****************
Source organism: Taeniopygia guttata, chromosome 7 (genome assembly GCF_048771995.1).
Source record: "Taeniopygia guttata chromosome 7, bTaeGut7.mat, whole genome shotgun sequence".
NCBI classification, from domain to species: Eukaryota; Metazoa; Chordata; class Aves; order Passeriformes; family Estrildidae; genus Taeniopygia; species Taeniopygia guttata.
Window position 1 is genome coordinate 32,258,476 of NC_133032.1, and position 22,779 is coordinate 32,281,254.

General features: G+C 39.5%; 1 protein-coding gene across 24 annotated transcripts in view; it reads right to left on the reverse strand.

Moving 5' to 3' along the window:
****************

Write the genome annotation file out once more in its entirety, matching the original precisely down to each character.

Source organism: Taeniopygia guttata, chromosome 7 (genome assembly GCF_048771995.1).
Source record: "Taeniopygia guttata chromosome 7, bTaeGut7.mat, whole genome shotgun sequence".
NCBI classification, from domain to species: Eukaryota; Metazoa; Chordata; class Aves; order Passeriformes; family Estrildidae; genus Taeniopygia; species Taeniopygia guttata.
Window position 1 is genome coordinate 32,258,476 of NC_133032.1, and position 22,779 is coordinate 32,281,254.

General features: G+C 39.5%; 1 protein-coding gene across 24 annotated transcripts in view; it reads right to left on the reverse strand.

Moving 5' to 3' along the window: